Is Hearthstone Gambling?
Last year, EA’s now-infamous title Star Wars Battlefront II gave players the chance to avoid a 40-hour grind to get certain strong characters, such as Darth Vader and Luke Skywalker, through purchasing loot boxes that had a random chance of containing them.
As you are probably aware, the backlash against EA was gigantic. Gamers hated the fact that the most fun and iconic characters were effectively locked behind a paywall – a paywall that once breached only gave you a small chance of getting the Jedi or Sith you wanted. Otherwise you had to slog through the game at a painfully slow rate, spending dozens of hours, in order to access the best that the game had to offer.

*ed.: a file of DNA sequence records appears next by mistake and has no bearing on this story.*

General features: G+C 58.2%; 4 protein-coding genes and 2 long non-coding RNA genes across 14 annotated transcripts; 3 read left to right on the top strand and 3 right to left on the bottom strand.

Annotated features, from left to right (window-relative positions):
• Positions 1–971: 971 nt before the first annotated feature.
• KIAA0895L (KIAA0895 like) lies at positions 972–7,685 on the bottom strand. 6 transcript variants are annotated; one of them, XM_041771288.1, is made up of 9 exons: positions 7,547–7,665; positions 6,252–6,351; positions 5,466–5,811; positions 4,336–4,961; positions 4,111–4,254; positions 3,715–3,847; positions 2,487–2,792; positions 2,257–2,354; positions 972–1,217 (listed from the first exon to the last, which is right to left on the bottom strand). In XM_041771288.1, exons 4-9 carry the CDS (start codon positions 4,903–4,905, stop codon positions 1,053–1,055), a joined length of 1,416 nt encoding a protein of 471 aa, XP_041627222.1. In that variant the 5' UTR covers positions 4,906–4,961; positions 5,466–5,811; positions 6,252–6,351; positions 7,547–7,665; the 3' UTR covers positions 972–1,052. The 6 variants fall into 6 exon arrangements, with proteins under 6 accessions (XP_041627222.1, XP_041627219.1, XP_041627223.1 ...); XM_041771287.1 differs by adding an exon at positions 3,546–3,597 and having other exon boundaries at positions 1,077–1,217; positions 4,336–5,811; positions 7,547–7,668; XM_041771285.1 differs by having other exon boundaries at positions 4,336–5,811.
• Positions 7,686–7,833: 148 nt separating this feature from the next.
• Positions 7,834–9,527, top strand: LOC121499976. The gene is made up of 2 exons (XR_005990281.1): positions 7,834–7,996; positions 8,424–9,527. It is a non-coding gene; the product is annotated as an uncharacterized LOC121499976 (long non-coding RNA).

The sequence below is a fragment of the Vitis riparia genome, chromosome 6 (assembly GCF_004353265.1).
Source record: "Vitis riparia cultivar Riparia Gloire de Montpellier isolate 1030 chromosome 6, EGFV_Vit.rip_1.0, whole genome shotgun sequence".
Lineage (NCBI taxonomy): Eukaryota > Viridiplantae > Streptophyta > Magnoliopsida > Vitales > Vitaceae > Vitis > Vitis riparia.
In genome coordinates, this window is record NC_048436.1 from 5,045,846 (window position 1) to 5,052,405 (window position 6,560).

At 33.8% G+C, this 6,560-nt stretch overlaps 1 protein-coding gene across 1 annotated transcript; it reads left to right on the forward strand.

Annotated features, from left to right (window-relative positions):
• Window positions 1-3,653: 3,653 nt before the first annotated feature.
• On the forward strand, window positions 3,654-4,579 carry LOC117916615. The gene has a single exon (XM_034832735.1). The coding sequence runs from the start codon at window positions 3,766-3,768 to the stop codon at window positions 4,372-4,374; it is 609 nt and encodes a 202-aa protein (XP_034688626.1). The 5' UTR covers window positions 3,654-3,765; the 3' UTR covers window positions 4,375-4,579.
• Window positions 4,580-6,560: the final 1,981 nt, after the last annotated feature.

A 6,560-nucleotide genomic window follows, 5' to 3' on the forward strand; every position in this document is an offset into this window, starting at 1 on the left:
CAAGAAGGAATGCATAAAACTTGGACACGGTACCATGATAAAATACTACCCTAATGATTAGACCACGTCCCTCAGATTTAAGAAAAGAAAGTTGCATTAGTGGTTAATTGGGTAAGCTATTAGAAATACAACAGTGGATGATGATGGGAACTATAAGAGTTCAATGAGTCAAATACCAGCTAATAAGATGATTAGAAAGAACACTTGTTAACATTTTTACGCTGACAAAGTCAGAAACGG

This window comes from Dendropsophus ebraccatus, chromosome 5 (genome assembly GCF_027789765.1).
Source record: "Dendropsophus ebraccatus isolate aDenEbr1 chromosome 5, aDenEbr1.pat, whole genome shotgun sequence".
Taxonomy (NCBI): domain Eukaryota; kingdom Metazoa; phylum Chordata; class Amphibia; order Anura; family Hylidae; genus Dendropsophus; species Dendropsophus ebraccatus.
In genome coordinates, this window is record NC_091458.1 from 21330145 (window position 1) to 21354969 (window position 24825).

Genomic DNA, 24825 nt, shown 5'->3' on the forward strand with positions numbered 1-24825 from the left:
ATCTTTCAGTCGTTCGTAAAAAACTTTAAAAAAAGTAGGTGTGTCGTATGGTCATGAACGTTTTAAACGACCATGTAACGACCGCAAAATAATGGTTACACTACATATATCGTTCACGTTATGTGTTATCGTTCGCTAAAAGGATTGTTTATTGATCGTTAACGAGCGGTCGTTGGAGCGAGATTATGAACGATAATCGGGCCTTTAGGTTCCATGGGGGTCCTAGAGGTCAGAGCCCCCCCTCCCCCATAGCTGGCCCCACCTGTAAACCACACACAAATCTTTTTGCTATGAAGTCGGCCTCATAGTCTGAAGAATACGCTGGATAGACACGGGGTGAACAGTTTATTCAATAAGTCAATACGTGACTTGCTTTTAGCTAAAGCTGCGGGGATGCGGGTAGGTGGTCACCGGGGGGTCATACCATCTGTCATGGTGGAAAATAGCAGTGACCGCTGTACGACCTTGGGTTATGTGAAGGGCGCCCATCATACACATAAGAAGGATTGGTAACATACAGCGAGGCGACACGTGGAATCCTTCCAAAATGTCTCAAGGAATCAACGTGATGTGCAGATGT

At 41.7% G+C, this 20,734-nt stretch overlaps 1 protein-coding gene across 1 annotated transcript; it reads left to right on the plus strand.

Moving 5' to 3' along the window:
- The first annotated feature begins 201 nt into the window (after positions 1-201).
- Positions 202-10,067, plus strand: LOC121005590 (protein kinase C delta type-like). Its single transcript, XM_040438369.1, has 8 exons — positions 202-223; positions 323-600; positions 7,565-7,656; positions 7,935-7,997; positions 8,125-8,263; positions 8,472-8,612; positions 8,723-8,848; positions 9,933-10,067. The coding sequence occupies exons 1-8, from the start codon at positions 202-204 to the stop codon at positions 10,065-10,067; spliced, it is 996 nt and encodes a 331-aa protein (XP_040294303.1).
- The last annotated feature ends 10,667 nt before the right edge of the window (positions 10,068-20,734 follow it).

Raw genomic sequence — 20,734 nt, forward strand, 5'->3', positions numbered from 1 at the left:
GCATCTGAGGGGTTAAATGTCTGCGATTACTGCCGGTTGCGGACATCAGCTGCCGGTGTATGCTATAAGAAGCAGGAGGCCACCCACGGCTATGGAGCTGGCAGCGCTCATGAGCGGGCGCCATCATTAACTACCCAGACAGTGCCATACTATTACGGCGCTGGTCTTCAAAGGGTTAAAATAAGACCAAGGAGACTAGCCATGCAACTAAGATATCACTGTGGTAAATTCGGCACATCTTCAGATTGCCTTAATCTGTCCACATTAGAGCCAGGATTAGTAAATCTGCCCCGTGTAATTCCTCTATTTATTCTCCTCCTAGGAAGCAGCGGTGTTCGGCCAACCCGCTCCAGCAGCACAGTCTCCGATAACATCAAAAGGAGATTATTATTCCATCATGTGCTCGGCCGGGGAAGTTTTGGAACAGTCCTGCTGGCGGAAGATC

Sound familiar? Hearthstone players are well accustomed to being at the mercy of RNGesus both in game and while opening card packs. We often face a hefty grind to get the cards we want. Unless you spend a lot of time farming gold, where your wins and pace of gold-gathering is also partially decided by RNG, it’s unlikely that you’ll be able to play the cool decks you see streamers playing.
We are incentivised to pay real money to buy packs. These packs can either be almost useless (40 dust) or they can contain powerful Legendary cards. Essentially, each pack is a minigame in which we either win big with cool cards or get next to nothing. Or you can use your valuable time to grind out those cool cards – which still aren’t guaranteed. Viewed this way, it’s hard to see how pack opening is different to EA’s despised loot boxes.